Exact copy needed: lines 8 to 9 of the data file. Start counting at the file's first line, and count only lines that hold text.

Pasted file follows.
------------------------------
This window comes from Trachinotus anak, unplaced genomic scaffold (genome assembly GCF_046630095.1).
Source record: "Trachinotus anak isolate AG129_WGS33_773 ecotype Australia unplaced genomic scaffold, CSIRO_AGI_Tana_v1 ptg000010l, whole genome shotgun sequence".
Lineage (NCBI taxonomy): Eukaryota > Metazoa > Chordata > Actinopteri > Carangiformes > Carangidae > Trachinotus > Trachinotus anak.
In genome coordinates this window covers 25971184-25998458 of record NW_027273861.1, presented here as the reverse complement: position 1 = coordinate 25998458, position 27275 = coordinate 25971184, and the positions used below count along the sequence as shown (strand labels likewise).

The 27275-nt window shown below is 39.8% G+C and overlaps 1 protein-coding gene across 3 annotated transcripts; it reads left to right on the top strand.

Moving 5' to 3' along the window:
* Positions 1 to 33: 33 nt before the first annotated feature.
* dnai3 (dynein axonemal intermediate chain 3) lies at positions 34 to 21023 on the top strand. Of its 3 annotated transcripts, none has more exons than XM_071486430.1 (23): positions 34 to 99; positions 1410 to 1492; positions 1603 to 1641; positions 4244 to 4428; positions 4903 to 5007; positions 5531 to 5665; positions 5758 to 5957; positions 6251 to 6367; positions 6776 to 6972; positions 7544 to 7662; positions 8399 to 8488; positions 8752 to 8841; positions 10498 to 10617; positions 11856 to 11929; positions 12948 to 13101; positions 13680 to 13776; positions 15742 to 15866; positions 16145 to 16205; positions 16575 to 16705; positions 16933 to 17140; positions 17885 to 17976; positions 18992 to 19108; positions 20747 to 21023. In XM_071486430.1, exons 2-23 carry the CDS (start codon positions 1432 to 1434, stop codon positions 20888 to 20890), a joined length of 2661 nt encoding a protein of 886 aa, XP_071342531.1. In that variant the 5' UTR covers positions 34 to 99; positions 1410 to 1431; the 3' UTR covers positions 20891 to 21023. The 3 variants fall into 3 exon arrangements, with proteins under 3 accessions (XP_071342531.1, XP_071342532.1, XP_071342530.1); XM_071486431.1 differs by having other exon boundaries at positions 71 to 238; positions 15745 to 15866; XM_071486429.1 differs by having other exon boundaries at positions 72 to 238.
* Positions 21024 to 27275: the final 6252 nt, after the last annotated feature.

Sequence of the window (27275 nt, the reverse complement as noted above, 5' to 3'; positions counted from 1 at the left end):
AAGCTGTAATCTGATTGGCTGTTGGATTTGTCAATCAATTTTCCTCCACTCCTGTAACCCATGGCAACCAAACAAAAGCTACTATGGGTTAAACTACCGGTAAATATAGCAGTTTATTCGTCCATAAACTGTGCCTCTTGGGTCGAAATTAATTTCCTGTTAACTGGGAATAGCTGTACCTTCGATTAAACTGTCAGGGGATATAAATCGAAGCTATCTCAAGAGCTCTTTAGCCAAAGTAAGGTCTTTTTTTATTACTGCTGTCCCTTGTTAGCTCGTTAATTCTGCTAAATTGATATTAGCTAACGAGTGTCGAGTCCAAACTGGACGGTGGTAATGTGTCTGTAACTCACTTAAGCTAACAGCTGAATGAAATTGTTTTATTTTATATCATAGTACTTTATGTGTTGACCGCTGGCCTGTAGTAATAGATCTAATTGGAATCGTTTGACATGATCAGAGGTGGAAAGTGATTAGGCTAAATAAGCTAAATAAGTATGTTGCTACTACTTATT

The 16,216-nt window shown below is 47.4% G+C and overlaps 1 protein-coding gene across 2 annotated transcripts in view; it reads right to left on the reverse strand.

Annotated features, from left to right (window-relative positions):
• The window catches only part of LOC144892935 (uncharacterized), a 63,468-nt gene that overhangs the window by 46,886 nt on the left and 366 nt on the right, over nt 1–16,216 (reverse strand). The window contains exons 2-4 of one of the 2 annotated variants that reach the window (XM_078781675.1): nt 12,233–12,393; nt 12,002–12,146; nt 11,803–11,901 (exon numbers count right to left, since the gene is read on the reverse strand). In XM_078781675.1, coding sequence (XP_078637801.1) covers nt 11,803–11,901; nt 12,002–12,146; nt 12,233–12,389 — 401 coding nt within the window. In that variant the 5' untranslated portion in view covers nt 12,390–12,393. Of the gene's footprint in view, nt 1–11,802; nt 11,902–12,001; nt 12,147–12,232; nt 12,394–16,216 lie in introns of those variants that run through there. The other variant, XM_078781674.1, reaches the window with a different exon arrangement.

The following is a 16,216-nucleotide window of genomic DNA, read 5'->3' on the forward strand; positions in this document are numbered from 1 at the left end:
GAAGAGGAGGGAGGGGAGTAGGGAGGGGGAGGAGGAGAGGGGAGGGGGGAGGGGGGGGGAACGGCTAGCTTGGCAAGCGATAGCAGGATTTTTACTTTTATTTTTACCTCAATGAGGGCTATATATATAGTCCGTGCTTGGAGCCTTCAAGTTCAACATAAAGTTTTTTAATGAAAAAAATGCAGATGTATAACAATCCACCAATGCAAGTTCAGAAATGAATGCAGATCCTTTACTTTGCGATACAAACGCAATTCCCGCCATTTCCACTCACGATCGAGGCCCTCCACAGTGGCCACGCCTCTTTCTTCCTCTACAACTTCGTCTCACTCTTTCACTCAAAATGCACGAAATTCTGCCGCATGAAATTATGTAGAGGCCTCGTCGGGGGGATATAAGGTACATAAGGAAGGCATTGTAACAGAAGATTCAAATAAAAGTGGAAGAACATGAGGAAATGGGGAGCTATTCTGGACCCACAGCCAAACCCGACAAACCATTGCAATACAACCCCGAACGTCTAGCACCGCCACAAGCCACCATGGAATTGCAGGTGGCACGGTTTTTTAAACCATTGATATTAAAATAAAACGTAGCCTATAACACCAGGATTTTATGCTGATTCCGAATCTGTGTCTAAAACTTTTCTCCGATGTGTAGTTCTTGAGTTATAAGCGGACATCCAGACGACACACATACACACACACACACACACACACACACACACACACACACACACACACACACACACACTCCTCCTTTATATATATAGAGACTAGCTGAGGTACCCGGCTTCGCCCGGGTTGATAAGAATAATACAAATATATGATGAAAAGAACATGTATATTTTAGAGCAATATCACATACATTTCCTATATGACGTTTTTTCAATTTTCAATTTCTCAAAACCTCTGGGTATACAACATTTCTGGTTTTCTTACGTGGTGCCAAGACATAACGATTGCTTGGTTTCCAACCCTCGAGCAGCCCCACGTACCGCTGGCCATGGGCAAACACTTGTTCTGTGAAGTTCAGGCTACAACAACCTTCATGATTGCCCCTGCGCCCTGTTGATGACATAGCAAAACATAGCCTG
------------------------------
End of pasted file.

* dnai3 (dynein axonemal intermediate chain 3) lies at positions 34 to 21023 on the top strand. Of its 3 annotated transcripts, none has more exons than XM_071486430.1 (23): positions 34 to 99; positions 1410 to 1492; positions 1603 to 1641; positions 4244 to 4428; positions 4903 to 5007; positions 5531 to 5665; positions 5758 to 5957; positions 6251 to 6367; positions 6776 to 6972; positions 7544 to 7662; positions 8399 to 8488; positions 8752 to 8841; positions 10498 to 10617; positions 11856 to 11929; positions 12948 to 13101; positions 13680 to 13776; positions 15742 to 15866; positions 16145 to 16205; positions 16575 to 16705; positions 16933 to 17140; positions 17885 to 17976; positions 18992 to 19108; positions 20747 to 21023. In XM_071486430.1, exons 2-23 carry the CDS (start codon positions 1432 to 1434, stop codon positions 20888 to 20890), a joined length of 2661 nt encoding a protein of 886 aa, XP_071342531.1. In that variant the 5' UTR covers positions 34 to 99; positions 1410 to 1431; the 3' UTR covers positions 20891 to 21023. The 3 variants fall into 3 exon arrangements, with proteins under 3 accessions (XP_071342531.1, XP_071342532.1, XP_071342530.1); XM_071486431.1 differs by having other exon boundaries at positions 71 to 238; positions 15745 to 15866; XM_071486429.1 differs by having other exon boundaries at positions 72 to 238.
* Positions 21024 to 27275: the final 6252 nt, after the last annotated feature.